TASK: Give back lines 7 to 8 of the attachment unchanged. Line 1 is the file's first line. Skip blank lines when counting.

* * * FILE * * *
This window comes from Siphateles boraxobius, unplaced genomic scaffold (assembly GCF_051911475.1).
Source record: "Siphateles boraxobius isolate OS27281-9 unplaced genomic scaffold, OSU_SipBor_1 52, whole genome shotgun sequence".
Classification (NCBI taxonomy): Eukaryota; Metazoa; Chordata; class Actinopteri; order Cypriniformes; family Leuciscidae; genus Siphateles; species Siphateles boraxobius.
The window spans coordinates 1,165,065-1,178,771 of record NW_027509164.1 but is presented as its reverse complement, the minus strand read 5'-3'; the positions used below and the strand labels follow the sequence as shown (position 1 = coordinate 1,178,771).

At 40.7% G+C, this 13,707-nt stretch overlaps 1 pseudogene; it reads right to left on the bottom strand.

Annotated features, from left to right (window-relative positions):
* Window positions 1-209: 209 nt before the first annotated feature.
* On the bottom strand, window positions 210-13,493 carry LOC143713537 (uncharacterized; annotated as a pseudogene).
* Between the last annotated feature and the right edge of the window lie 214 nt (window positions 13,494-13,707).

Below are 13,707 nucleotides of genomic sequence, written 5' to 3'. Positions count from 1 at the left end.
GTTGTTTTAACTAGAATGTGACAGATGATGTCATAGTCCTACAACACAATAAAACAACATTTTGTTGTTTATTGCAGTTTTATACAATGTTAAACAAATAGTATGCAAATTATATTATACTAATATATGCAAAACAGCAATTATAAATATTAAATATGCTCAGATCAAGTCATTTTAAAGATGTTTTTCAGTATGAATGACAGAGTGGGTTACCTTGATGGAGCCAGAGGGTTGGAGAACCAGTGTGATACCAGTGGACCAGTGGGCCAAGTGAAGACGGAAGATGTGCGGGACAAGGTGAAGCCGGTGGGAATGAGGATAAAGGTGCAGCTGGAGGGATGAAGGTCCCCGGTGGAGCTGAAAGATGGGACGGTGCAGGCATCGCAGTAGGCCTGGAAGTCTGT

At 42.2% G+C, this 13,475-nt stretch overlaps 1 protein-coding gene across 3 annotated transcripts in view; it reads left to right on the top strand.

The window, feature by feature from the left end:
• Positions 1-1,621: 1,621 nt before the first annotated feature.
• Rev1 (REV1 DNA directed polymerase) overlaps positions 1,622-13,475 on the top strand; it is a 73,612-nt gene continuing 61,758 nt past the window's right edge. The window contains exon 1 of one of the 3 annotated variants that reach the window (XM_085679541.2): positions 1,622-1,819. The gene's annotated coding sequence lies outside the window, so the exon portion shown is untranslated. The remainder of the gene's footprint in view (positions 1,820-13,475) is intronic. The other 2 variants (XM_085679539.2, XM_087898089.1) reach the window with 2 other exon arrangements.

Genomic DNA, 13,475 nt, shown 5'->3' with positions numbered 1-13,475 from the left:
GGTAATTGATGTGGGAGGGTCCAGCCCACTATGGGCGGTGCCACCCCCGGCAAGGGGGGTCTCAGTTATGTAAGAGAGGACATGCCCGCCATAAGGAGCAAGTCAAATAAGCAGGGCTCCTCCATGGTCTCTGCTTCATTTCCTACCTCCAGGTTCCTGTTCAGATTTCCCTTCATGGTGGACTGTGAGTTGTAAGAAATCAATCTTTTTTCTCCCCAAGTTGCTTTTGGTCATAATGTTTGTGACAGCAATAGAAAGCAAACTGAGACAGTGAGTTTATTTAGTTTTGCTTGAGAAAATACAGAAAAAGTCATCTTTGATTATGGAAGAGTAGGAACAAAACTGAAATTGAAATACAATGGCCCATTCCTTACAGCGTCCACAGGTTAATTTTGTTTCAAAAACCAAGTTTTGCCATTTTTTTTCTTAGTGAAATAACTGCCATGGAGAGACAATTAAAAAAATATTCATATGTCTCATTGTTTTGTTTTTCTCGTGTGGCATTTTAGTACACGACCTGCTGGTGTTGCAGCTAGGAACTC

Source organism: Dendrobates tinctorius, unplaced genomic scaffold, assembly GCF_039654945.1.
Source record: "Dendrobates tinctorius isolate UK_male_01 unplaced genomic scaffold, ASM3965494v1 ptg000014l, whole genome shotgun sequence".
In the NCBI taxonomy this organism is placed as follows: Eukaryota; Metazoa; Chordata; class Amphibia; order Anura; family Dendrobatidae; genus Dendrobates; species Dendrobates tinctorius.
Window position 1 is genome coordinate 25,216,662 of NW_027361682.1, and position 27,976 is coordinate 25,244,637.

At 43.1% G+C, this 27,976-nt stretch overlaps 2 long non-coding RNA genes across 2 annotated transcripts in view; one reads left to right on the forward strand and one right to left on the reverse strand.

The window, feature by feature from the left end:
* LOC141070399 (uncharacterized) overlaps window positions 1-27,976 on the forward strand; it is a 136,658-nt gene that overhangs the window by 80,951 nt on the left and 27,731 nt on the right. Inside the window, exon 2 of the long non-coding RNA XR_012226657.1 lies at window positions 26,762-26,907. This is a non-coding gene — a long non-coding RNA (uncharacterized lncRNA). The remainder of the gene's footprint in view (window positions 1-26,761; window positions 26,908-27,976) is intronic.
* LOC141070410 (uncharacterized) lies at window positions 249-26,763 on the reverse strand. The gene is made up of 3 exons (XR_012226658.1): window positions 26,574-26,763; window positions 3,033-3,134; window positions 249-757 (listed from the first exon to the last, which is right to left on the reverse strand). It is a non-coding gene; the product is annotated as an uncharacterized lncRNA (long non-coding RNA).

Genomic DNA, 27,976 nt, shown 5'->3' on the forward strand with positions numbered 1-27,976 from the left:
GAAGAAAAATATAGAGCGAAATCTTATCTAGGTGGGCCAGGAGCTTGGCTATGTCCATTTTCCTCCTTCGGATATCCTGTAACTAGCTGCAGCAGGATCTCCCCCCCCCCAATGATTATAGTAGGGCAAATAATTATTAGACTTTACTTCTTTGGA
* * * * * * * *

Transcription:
* Window positions 1-209: 209 nt before the first annotated feature.
* On the bottom strand, window positions 210-13,493 carry LOC143713537 (uncharacterized; annotated as a pseudogene).